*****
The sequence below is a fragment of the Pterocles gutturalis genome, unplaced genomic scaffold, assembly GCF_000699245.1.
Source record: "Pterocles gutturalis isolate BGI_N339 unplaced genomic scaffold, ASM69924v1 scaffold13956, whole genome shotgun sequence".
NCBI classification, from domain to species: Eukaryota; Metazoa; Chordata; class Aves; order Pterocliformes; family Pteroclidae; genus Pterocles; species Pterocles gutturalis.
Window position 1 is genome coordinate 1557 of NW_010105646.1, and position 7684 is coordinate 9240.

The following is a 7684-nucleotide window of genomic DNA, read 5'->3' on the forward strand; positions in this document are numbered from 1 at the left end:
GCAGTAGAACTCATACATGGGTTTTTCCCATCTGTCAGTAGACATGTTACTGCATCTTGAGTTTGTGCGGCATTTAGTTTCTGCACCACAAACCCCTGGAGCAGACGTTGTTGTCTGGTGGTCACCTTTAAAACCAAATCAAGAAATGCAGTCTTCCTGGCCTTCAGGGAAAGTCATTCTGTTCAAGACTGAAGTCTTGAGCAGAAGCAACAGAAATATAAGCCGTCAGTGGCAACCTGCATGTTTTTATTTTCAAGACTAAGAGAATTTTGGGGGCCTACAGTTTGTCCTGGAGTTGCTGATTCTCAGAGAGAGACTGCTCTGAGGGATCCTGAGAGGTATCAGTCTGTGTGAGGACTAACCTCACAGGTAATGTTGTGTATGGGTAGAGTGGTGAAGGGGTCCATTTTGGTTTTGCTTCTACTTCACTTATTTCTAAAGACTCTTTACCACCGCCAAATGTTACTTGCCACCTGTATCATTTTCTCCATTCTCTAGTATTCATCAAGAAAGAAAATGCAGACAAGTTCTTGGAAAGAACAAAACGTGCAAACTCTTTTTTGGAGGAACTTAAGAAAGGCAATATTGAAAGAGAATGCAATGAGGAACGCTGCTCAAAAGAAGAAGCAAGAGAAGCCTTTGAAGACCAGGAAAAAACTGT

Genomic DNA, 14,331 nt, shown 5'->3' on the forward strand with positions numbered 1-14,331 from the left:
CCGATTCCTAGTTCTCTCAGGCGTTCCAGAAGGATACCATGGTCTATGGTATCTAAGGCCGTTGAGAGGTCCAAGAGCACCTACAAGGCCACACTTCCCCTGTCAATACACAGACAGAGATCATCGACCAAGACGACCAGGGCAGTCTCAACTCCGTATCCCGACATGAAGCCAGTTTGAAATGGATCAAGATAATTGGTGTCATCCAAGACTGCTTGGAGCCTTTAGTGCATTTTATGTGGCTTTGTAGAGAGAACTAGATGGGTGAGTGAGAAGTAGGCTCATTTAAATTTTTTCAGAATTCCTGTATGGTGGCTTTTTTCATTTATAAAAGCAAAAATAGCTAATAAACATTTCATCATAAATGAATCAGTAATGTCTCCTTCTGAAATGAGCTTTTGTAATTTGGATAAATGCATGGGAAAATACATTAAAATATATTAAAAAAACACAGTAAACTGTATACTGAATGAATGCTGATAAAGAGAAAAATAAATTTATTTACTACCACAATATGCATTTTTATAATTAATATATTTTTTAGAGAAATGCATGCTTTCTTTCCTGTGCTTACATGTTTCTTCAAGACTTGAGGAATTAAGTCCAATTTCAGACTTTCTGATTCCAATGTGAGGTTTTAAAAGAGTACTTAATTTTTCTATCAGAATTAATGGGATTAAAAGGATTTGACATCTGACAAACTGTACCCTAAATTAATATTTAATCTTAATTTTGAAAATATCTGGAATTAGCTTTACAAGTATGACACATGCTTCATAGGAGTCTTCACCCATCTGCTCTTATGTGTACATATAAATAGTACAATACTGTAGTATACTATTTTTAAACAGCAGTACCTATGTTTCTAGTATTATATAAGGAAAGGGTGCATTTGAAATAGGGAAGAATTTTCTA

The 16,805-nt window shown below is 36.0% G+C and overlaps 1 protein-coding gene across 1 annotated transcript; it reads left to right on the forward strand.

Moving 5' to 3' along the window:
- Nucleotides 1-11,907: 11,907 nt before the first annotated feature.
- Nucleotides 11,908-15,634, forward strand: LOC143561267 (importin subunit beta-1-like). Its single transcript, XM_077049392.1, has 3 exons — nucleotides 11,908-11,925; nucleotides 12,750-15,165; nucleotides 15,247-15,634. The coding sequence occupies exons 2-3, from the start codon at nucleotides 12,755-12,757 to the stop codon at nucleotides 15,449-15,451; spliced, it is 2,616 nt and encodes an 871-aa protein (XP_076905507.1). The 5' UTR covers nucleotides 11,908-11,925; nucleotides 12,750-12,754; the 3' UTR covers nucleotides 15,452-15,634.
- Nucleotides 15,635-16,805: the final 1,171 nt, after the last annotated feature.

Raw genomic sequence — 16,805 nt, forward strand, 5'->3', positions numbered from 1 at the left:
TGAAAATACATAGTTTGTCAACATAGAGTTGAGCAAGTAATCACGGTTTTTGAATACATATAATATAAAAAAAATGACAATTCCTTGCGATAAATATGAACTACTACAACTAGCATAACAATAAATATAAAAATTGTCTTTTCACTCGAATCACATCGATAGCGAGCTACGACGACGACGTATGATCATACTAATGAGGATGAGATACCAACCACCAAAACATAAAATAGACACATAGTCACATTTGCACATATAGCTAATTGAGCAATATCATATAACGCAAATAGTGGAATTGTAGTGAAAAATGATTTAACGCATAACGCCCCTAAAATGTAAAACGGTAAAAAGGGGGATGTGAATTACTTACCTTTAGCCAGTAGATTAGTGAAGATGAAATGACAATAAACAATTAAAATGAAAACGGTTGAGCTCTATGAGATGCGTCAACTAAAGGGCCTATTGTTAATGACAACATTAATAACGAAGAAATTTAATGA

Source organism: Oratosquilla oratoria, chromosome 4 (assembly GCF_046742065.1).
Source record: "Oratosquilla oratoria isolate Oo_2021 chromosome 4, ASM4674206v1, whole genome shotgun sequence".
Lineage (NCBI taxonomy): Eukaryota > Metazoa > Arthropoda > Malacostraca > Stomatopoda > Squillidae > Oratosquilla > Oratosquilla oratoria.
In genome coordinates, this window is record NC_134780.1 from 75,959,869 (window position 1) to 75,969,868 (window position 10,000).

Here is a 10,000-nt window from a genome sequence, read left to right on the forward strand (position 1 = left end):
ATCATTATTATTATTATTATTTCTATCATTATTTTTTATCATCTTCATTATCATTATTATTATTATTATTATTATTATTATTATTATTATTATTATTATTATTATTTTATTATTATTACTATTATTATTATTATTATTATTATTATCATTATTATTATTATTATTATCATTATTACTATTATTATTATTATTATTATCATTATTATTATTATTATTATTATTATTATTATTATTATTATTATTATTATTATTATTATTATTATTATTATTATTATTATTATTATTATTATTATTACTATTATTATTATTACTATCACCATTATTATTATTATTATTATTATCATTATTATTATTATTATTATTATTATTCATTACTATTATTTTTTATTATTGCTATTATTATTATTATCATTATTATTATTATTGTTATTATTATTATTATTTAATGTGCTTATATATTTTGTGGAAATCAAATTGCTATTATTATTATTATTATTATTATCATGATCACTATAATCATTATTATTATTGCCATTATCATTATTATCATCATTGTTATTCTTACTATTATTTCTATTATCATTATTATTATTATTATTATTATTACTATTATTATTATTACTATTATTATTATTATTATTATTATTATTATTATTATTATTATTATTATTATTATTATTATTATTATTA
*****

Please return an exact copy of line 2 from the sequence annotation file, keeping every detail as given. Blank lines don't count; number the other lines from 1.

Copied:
Source record: "Pterocles gutturalis isolate BGI_N339 unplaced genomic scaffold, ASM69924v1 scaffold13956, whole genome shotgun sequence".